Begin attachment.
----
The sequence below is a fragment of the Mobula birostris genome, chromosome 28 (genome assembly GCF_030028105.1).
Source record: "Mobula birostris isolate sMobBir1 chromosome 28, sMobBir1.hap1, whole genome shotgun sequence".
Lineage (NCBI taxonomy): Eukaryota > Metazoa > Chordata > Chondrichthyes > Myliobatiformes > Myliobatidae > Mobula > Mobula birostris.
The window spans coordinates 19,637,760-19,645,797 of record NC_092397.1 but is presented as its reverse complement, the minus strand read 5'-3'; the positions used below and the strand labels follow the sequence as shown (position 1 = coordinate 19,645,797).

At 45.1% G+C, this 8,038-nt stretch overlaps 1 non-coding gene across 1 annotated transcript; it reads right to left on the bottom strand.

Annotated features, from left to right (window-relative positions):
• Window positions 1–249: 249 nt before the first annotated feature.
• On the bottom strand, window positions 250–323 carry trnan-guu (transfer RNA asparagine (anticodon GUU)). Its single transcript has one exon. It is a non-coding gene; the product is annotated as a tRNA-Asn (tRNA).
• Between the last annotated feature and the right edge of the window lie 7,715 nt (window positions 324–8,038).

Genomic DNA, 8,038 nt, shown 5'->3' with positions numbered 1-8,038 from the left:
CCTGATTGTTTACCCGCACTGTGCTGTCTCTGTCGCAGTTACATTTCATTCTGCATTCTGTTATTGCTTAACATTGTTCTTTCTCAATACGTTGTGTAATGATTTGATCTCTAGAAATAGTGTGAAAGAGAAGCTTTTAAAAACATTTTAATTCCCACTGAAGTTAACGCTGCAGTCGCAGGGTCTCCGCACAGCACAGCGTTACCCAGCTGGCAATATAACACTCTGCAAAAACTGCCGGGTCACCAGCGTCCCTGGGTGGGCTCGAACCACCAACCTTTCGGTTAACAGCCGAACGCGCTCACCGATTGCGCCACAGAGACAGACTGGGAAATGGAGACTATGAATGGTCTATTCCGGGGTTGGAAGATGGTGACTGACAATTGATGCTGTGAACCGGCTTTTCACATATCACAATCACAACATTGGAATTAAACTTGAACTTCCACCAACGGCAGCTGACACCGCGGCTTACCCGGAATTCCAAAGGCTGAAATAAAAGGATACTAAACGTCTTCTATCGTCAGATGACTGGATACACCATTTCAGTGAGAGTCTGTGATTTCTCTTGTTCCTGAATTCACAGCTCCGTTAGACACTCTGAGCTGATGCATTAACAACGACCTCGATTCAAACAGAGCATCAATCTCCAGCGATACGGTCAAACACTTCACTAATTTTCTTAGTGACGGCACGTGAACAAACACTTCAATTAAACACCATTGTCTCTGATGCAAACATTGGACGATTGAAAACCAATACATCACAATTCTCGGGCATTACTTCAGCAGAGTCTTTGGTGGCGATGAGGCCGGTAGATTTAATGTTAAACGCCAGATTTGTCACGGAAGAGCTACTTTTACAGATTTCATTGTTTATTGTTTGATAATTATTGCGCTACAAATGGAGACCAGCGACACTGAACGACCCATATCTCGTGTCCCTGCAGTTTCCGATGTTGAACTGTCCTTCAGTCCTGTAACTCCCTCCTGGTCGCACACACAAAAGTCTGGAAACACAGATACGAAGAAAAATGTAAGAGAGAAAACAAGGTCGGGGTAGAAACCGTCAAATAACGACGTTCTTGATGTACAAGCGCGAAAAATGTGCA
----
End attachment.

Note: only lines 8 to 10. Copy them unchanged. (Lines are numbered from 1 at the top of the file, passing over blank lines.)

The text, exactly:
• On the bottom strand, window positions 250–323 carry trnan-guu (transfer RNA asparagine (anticodon GUU)). Its single transcript has one exon. It is a non-coding gene; the product is annotated as a tRNA-Asn (tRNA).
• Between the last annotated feature and the right edge of the window lie 7,715 nt (window positions 324–8,038).

Genomic DNA, 8,038 nt, shown 5'->3' with positions numbered 1-8,038 from the left: